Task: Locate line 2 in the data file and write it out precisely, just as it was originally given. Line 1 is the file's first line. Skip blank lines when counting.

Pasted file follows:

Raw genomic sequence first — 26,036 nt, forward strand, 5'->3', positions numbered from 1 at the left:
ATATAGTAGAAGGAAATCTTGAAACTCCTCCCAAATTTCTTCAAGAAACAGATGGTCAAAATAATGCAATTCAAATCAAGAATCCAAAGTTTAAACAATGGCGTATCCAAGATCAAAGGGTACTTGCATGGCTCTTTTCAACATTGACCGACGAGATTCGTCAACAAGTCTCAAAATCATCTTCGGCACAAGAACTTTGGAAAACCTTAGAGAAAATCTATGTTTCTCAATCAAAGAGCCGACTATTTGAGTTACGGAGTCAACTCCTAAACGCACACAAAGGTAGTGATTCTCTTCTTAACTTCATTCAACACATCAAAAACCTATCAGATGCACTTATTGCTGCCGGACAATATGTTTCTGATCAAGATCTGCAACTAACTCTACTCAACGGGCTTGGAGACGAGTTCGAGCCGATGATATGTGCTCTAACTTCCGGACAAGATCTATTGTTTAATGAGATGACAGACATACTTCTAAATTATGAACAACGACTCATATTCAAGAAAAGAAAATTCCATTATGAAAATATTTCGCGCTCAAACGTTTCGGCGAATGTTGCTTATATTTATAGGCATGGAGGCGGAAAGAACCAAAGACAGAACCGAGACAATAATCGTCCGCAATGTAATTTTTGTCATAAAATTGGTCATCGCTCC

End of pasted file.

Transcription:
ATATAGTAGAAGGAAATCTTGAAACTCCTCCCAAATTTCTTCAAGAAACAGATGGTCAAAATAATGCAATTCAAATCAAGAATCCAAAGTTTAAACAATGGCGTATCCAAGATCAAAGGGTACTTGCATGGCTCTTTTCAACATTGACCGACGAGATTCGTCAACAAGTCTCAAAATCATCTTCGGCACAAGAACTTTGGAAAACCTTAGAGAAAATCTATGTTTCTCAATCAAAGAGCCGACTATTTGAGTTACGGAGTCAACTCCTAAACGCACACAAAGGTAGTGATTCTCTTCTTAACTTCATTCAACACATCAAAAACCTATCAGATGCACTTATTGCTGCCGGACAATATGTTTCTGATCAAGATCTGCAACTAACTCTACTCAACGGGCTTGGAGACGAGTTCGAGCCGATGATATGTGCTCTAACTTCCGGACAAGATCTATTGTTTAATGAGATGACAGACATACTTCTAAATTATGAACAACGACTCATATTCAAGAAAAGAAAATTCCATTATGAAAATATTTCGCGCTCAAACGTTTCGGCGAATGTTGCTTATATTTATAGGCATGGAGGCGGAAAGAACCAAAGACAGAACCGAGACAATAATCGTCCGCAATGTAATTTTTGTCATAAAATTGGTCATCGCTCC